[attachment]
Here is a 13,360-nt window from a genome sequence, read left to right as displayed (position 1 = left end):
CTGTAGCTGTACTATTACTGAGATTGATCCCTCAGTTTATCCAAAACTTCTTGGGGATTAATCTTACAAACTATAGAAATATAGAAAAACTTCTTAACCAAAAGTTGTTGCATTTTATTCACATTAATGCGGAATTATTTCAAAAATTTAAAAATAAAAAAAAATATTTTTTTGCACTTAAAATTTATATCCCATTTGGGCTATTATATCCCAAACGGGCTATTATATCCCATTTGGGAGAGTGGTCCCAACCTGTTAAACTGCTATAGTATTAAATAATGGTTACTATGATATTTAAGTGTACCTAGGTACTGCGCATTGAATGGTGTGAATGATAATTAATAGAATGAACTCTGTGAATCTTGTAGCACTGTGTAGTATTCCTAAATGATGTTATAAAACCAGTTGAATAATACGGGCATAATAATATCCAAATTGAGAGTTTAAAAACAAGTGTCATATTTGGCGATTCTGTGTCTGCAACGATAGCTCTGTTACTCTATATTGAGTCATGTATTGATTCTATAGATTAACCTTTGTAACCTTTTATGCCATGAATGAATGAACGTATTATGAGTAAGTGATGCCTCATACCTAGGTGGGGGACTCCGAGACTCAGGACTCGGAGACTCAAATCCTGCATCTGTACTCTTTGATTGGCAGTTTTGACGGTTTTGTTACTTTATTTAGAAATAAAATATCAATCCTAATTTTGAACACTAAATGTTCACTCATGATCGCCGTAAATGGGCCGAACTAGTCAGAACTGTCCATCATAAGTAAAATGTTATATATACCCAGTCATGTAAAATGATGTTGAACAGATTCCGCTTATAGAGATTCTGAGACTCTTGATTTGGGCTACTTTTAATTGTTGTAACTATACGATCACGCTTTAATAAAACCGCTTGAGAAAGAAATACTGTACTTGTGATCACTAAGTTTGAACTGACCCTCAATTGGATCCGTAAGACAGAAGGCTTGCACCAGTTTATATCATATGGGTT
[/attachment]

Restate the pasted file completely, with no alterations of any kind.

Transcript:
Here is a 13,360-nt window from a genome sequence, read left to right as displayed (position 1 = left end):
CTGTAGCTGTACTATTACTGAGATTGATCCCTCAGTTTATCCAAAACTTCTTGGGGATTAATCTTACAAACTATAGAAATATAGAAAAACTTCTTAACCAAAAGTTGTTGCATTTTATTCACATTAATGCGGAATTATTTCAAAAATTTAAAAATAAAAAAAAATATTTTTTTGCACTTAAAATTTATATCCCATTTGGGCTATTATATCCCAAACGGGCTATTATATCCCATTTGGGAGAGTGGTCCCAACCTGTTAAACTGCTATAGTATTAAATAATGGTTACTATGATATTTAAGTGTACCTAGGTACTGCGCATTGAATGGTGTGAATGATAATTAATAGAATGAACTCTGTGAATCTTGTAGCACTGTGTAGTATTCCTAAATGATGTTATAAAACCAGTTGAATAATACGGGCATAATAATATCCAAATTGAGAGTTTAAAAACAAGTGTCATATTTGGCGATTCTGTGTCTGCAACGATAGCTCTGTTACTCTATATTGAGTCATGTATTGATTCTATAGATTAACCTTTGTAACCTTTTATGCCATGAATGAATGAACGTATTATGAGTAAGTGATGCCTCATACCTAGGTGGGGGACTCCGAGACTCAGGACTCGGAGACTCAAATCCTGCATCTGTACTCTTTGATTGGCAGTTTTGACGGTTTTGTTACTTTATTTAGAAATAAAATATCAATCCTAATTTTGAACACTAAATGTTCACTCATGATCGCCGTAAATGGGCCGAACTAGTCAGAACTGTCCATCATAAGTAAAATGTTATATATACCCAGTCATGTAAAATGATGTTGAACAGATTCCGCTTATAGAGATTCTGAGACTCTTGATTTGGGCTACTTTTAATTGTTGTAACTATACGATCACGCTTTAATAAAACCGCTTGAGAAAGAAATACTGTACTTGTGATCACTAAGTTTGAACTGACCCTCAATTGGATCCGTAAGACAGAAGGCTTGCACCAGTTTATATCATATGGGTT